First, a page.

Hi sir I have problem with my teeth. Whenever I took some cold item to food or drink I feel sensitivity in my teeth. And some time I found blood in the time of brush in the morning. So please give some suggestion for this.
I am 23 years old. People say that I have gorgeous smile but I feel my teeth are becoming yellowish. What should I do?
Teeth stains are a major inconvenience as a well as harmful for your teeth. Teeth stains can occur due to consuming certain foods and drinks. It can also be caused due to unhealthy lifestyle choices, such as not brushing teeth or flossing.
Here a few tips to how to prevent teeth stains. Read on more to find out all about them:
- Practicing healthy habits: It is a good idea to brush, or use a mouthwash after a having a meal. Keep in mind that the foods and drinks mentioned below can stain your teeth more than others. Coffee or tea, soda, red and white wine, grape or cranberry juice, blueberries, beets, soya sauce and tomato sauce cause teeth stains so while consuming them keep in mind to always brush floss or wash your mouth after consuming these.
- Drinking with a straw: Drinking with a straw keeps away the stains from your mouth as the liquid doesn't go near the visible front surfaces of the teeth.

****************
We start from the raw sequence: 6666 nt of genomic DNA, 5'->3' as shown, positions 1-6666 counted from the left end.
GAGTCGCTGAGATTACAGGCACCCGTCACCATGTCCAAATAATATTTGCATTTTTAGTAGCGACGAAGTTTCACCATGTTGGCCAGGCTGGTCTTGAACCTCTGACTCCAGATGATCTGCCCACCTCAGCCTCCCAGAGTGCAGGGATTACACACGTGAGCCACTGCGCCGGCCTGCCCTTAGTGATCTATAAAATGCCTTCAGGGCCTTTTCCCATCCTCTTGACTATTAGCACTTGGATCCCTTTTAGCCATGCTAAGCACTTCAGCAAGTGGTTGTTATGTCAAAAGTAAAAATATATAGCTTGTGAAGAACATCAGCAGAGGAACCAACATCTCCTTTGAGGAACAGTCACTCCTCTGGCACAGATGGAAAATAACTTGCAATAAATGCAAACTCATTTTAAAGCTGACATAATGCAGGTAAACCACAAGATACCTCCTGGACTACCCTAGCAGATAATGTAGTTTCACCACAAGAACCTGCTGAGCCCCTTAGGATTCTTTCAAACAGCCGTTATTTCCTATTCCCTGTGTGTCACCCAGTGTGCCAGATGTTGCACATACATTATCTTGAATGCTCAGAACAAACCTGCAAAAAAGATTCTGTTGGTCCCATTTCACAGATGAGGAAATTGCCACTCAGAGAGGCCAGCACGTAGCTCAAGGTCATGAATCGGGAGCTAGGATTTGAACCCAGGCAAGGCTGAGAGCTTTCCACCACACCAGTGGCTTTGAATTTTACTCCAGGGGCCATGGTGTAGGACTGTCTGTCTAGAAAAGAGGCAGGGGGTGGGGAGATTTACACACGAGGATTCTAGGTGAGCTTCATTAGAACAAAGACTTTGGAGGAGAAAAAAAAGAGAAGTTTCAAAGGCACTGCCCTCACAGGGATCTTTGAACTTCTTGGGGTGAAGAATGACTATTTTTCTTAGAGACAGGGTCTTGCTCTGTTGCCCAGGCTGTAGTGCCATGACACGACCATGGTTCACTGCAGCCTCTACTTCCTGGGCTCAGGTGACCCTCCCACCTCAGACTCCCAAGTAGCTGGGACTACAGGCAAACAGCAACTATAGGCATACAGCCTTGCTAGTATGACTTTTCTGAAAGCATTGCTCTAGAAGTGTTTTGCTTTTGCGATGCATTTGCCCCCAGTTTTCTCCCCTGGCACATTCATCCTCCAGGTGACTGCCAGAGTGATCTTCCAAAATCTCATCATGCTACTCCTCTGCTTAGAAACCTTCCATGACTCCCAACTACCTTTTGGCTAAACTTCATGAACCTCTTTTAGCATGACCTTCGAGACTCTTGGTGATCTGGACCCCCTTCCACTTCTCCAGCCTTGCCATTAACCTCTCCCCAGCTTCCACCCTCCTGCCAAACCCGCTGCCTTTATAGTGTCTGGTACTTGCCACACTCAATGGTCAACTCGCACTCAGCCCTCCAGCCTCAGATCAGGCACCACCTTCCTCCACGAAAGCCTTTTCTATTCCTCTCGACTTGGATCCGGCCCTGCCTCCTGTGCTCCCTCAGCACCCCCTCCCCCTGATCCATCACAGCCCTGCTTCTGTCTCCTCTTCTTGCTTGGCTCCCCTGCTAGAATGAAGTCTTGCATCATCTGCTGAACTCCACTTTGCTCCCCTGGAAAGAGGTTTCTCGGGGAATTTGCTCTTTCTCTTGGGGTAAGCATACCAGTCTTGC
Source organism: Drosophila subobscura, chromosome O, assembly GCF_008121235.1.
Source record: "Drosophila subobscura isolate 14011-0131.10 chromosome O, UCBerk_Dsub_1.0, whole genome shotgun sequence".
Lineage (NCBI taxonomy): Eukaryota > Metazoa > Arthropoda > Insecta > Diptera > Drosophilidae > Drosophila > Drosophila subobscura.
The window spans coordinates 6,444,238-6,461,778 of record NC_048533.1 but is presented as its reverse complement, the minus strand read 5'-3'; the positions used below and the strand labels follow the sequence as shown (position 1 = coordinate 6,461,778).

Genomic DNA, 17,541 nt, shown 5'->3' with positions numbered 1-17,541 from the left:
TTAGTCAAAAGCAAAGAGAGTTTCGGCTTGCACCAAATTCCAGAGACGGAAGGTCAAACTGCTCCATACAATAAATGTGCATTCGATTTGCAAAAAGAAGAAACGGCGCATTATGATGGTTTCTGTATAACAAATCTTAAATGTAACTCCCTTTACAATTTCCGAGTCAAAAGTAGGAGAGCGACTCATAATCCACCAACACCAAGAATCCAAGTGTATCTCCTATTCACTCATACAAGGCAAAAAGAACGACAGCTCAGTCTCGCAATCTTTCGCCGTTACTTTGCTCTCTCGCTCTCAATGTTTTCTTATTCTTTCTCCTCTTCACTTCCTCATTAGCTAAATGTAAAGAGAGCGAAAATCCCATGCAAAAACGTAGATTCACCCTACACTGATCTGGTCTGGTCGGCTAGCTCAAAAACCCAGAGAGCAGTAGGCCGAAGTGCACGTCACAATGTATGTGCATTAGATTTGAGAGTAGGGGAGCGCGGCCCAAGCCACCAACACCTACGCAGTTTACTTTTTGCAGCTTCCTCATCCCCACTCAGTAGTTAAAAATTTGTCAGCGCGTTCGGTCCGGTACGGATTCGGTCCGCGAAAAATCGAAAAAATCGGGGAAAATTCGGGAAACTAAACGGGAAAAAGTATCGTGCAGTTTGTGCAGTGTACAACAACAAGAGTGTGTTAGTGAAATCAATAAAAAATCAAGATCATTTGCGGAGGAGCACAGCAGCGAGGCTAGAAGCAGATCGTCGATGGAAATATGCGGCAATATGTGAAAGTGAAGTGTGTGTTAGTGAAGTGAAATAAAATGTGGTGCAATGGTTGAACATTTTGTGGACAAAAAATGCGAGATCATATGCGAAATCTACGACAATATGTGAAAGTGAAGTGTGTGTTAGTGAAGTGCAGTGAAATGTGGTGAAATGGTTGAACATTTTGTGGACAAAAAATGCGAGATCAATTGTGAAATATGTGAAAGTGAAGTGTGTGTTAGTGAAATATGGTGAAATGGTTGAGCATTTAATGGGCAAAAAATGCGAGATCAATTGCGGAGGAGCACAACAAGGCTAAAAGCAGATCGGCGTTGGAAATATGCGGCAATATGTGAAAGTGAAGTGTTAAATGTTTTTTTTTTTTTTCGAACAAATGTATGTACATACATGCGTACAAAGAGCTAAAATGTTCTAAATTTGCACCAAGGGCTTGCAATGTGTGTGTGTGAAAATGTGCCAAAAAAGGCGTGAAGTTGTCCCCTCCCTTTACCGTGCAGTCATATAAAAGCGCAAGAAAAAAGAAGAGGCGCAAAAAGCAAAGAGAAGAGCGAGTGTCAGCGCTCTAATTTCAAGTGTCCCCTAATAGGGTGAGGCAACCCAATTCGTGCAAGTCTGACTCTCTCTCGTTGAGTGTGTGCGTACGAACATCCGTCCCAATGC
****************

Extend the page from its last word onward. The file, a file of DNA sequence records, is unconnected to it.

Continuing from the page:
- Brush, floss and rinse with an antibacterial mouthwash: By brushing, flossing and rinsing with a mouthwash on a regular basis you reduce the growth of the bacteria called plaque. Plaque is sticky in nature and promotes the formation of teeth stains. By eradicating plaque you also prevent teeth stains.
- Get your teeth professionally cleaned: Make sure to visit a dentist at least twice a year. Even while maintaining your teeth by regular brushing, flossing and mouthwash, getting your teeth professionally cleaned is beneficial and can help you guard against teeth stains.
- Using teeth whitening kits: At-home teeth whitening kits are available in local drugstores, which help in preventing teeth stains. They usually cause slight discomfort, which goes away in a few days' time.
- Professional tooth whitening: You can also get your teeth whitened by your dentist. In this procedure, the dentist applies a bleaching agent to your teeth after applying a rubber shield on your gums. This procedure usually takes a single or in some instances multiple visits to perform.